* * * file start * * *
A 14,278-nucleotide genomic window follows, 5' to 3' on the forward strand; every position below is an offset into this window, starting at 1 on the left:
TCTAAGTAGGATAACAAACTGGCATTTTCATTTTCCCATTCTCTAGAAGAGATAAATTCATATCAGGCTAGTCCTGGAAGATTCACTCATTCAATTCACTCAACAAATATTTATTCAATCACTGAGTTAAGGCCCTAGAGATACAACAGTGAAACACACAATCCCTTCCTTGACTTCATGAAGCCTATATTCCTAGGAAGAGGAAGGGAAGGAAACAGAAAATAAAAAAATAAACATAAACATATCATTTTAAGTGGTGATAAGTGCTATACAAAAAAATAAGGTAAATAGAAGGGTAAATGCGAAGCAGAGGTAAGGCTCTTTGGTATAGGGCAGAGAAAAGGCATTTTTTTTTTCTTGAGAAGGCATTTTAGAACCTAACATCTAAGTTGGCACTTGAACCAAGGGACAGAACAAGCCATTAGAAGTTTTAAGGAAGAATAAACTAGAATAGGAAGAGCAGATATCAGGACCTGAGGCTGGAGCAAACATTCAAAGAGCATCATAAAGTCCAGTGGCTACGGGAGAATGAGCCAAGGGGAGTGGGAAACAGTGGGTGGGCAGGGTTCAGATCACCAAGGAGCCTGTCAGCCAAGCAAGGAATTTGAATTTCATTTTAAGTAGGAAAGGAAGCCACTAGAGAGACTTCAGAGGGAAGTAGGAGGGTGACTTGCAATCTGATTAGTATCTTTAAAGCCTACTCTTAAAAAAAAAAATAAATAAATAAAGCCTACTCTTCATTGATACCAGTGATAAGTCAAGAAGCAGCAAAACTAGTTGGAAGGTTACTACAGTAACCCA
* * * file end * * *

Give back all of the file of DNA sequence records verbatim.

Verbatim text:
A 14,278-nucleotide genomic window follows, 5' to 3' on the forward strand; every position below is an offset into this window, starting at 1 on the left:
TCTAAGTAGGATAACAAACTGGCATTTTCATTTTCCCATTCTCTAGAAGAGATAAATTCATATCAGGCTAGTCCTGGAAGATTCACTCATTCAATTCACTCAACAAATATTTATTCAATCACTGAGTTAAGGCCCTAGAGATACAACAGTGAAACACACAATCCCTTCCTTGACTTCATGAAGCCTATATTCCTAGGAAGAGGAAGGGAAGGAAACAGAAAATAAAAAAATAAACATAAACATATCATTTTAAGTGGTGATAAGTGCTATACAAAAAAATAAGGTAAATAGAAGGGTAAATGCGAAGCAGAGGTAAGGCTCTTTGGTATAGGGCAGAGAAAAGGCATTTTTTTTTTCTTGAGAAGGCATTTTAGAACCTAACATCTAAGTTGGCACTTGAACCAAGGGACAGAACAAGCCATTAGAAGTTTTAAGGAAGAATAAACTAGAATAGGAAGAGCAGATATCAGGACCTGAGGCTGGAGCAAACATTCAAAGAGCATCATAAAGTCCAGTGGCTACGGGAGAATGAGCCAAGGGGAGTGGGAAACAGTGGGTGGGCAGGGTTCAGATCACCAAGGAGCCTGTCAGCCAAGCAAGGAATTTGAATTTCATTTTAAGTAGGAAAGGAAGCCACTAGAGAGACTTCAGAGGGAAGTAGGAGGGTGACTTGCAATCTGATTAGTATCTTTAAAGCCTACTCTTAAAAAAAAAAATAAATAAATAAAGCCTACTCTTCATTGATACCAGTGATAAGTCAAGAAGCAGCAAAACTAGTTGGAAGGTTACTACAGTAACCCA